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CRIME

Police fear serial killer in ‘crucifixion’ killing

The naked body of a woman was discovered tied to a horizontal bar under a bridge in Florence on Monday, in what police fear could be the work of a serial killer.

Police fear serial killer in 'crucifixion' killing
Police fear the killing may be linked to a similar case last year. Photo: Rosie Scammell

A cyclist made a gruesome discovery on Monday when he came across the kneeling body of a naked woman taped to a horizontal bar.

The witness described the woman as having “her arms outstretched as if she had been crucified”.

The woman’s body was discovered under a bridge below the A1 motorway in the Ugnano district, on the western outskirts of Florence on the border with the town of Scandicci, the Florentine edition of Corriere della Sera reported on Monday.

The victim, who has not yet been identified, has been described as around 30 years old with white skin.

She was still wearing her shoes and the rest of her clothes were discovered around one kilometre away on the same road, the paper reported.

An initial coroner’s report found no obvious signs of violence.

Police fear the killing may be linked to a similar case last year.

Last March, a 46-year-old female Italian prostitute reported being raped, robbed and tied to a horizontal bar with tape by a client on the same road after being approached by a customer in the northern outskirts of the city.

Police are now working to establish any links between the two cases.  

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CRIME

New York returns millions worth of stolen art to Italy

Prosecutors in New York on Tuesday returned dozens of antiquities stolen from Italy and valued at around $19 million, some of which were found in the Metropolitan Museum of Art.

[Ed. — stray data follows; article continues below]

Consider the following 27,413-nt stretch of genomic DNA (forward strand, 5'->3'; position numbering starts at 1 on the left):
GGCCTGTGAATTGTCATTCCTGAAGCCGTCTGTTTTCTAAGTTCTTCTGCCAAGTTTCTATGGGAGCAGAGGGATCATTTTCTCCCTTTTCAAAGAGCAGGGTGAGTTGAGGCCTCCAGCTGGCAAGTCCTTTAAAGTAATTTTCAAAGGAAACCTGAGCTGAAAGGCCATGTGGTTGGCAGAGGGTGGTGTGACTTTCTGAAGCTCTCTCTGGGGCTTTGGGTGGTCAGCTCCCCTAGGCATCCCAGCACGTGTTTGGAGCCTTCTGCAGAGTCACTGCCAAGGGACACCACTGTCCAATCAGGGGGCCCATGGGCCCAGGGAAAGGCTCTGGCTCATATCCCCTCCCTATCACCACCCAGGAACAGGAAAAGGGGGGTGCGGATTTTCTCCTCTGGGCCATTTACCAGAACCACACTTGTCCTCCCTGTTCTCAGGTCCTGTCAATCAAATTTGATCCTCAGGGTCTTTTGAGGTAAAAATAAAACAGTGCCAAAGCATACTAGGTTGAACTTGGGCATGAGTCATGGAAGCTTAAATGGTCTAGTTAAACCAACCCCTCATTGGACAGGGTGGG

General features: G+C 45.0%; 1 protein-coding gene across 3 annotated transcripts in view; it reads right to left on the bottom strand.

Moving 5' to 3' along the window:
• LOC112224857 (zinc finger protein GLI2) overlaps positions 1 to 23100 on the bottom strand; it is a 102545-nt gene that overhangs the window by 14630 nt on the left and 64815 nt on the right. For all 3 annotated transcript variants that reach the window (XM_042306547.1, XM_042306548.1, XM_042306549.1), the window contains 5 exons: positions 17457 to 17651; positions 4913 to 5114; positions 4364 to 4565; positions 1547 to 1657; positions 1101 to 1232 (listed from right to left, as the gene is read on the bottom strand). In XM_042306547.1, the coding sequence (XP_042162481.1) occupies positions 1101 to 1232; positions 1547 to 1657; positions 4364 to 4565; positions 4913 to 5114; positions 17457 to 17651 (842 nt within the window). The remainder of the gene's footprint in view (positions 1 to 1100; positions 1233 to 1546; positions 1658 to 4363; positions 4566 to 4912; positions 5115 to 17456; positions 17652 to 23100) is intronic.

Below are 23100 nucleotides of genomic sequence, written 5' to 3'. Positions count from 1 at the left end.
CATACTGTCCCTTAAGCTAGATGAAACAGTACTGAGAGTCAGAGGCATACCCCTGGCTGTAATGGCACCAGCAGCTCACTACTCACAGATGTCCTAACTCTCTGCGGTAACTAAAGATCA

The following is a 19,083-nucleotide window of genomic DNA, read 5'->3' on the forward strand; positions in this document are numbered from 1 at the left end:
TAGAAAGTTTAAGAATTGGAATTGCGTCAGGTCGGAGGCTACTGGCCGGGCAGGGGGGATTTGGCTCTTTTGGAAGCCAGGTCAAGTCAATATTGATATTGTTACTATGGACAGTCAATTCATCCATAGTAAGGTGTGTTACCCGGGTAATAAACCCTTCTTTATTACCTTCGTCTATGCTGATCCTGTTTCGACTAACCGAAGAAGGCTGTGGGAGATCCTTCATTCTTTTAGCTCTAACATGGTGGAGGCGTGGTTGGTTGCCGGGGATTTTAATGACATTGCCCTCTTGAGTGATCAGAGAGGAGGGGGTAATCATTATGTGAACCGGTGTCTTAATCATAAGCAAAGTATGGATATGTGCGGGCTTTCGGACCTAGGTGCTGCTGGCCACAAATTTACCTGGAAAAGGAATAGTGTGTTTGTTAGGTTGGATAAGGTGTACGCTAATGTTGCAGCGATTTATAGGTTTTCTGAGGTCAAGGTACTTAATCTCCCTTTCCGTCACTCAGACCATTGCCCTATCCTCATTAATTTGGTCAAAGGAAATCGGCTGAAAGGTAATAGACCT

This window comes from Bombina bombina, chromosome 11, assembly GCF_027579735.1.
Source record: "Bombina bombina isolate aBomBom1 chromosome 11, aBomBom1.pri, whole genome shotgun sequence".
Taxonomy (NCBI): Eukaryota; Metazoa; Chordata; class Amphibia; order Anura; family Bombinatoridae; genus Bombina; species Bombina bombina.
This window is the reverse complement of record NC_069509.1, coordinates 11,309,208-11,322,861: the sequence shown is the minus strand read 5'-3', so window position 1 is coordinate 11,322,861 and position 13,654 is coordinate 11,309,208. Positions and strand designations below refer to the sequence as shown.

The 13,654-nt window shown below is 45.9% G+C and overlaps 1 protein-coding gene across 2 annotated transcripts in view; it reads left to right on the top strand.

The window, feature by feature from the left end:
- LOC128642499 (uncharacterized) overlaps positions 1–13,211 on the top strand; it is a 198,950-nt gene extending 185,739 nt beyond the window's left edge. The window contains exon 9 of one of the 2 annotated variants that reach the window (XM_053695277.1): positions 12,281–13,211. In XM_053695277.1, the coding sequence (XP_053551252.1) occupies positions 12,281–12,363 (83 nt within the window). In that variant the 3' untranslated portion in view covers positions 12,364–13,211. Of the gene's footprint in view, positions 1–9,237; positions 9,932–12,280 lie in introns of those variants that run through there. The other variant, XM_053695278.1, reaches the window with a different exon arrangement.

New York returns millions worth of stolen art to Italy

“These 58 pieces represent thousands of years of rich history, yet traffickers throughout Italy utilized looters to steal these items and to line their own pockets,” said Manhattan District Attorney Alvin Bragg, noting that it was the third such repatriation in nine months.

“For far too long, they have sat in museums, homes, and galleries that had no rightful claim to their ownership,” he said at a ceremony attended by Italian diplomats and law enforcement officials.

The stolen items had been sold to Michael Steinhardt, one of the world’s leading collectors of ancient art, the DA’s office said, adding that he had been slapped with a “first-of-its-kind lifetime ban on acquiring antiquities.”

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Among the recovered treasures, which in some cases were sold to “unwitting collectors and museums,” were a marble head of the Greek goddess Athena from 200 B.C.E. and a drinking cup dating back to 470 B.C.E, officials said.

The pieces were stolen at the behest of four men who “all led highly lucrative criminal enterprises – often in competition with one another – where they would use local looters to raid archaeological sites throughout Italy, many of which were insufficiently guarded,” the DA’s office said.

One of them, Pasquale Camera, was “a regional crime boss who organized thefts from museums and churches as early as the 1960s. He then began purchasing stolen artifacts from local looters and sold them to antiquities dealers,” it added.

It said that this year alone, the DA’s office has “returned nearly 300 antiquities valued at over $66 million to 12 countries.”

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